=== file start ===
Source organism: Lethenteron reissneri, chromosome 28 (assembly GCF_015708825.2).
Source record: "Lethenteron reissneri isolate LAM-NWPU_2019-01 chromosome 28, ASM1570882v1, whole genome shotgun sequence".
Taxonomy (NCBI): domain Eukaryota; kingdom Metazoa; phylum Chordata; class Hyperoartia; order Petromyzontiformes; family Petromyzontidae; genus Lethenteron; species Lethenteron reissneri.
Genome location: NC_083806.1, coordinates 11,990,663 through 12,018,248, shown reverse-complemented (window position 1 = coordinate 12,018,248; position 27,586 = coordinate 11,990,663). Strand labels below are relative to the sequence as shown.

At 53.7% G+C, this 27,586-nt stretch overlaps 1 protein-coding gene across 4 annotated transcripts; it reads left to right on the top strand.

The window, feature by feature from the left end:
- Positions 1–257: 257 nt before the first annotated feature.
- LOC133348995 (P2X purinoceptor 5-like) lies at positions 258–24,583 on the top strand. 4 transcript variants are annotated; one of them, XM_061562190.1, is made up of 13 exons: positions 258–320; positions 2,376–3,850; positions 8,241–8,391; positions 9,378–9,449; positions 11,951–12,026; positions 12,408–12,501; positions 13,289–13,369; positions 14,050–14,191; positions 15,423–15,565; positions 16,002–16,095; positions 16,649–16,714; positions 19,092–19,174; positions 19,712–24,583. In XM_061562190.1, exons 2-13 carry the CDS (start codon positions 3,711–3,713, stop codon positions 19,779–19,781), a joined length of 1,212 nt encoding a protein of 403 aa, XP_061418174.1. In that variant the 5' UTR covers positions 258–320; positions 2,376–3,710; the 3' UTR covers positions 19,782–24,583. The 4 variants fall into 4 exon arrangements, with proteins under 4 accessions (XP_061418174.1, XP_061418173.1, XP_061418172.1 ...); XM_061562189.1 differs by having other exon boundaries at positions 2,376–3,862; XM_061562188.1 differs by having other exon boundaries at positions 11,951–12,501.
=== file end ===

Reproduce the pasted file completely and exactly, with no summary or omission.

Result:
Source organism: Lethenteron reissneri, chromosome 28 (assembly GCF_015708825.2).
Source record: "Lethenteron reissneri isolate LAM-NWPU_2019-01 chromosome 28, ASM1570882v1, whole genome shotgun sequence".
Taxonomy (NCBI): domain Eukaryota; kingdom Metazoa; phylum Chordata; class Hyperoartia; order Petromyzontiformes; family Petromyzontidae; genus Lethenteron; species Lethenteron reissneri.
Genome location: NC_083806.1, coordinates 11,990,663 through 12,018,248, shown reverse-complemented (window position 1 = coordinate 12,018,248; position 27,586 = coordinate 11,990,663). Strand labels below are relative to the sequence as shown.

At 53.7% G+C, this 27,586-nt stretch overlaps 1 protein-coding gene across 4 annotated transcripts; it reads left to right on the top strand.

The window, feature by feature from the left end:
- Positions 1–257: 257 nt before the first annotated feature.
- LOC133348995 (P2X purinoceptor 5-like) lies at positions 258–24,583 on the top strand. 4 transcript variants are annotated; one of them, XM_061562190.1, is made up of 13 exons: positions 258–320; positions 2,376–3,850; positions 8,241–8,391; positions 9,378–9,449; positions 11,951–12,026; positions 12,408–12,501; positions 13,289–13,369; positions 14,050–14,191; positions 15,423–15,565; positions 16,002–16,095; positions 16,649–16,714; positions 19,092–19,174; positions 19,712–24,583. In XM_061562190.1, exons 2-13 carry the CDS (start codon positions 3,711–3,713, stop codon positions 19,779–19,781), a joined length of 1,212 nt encoding a protein of 403 aa, XP_061418174.1. In that variant the 5' UTR covers positions 258–320; positions 2,376–3,710; the 3' UTR covers positions 19,782–24,583. The 4 variants fall into 4 exon arrangements, with proteins under 4 accessions (XP_061418174.1, XP_061418173.1, XP_061418172.1 ...); XM_061562189.1 differs by having other exon boundaries at positions 2,376–3,862; XM_061562188.1 differs by having other exon boundaries at positions 11,951–12,501.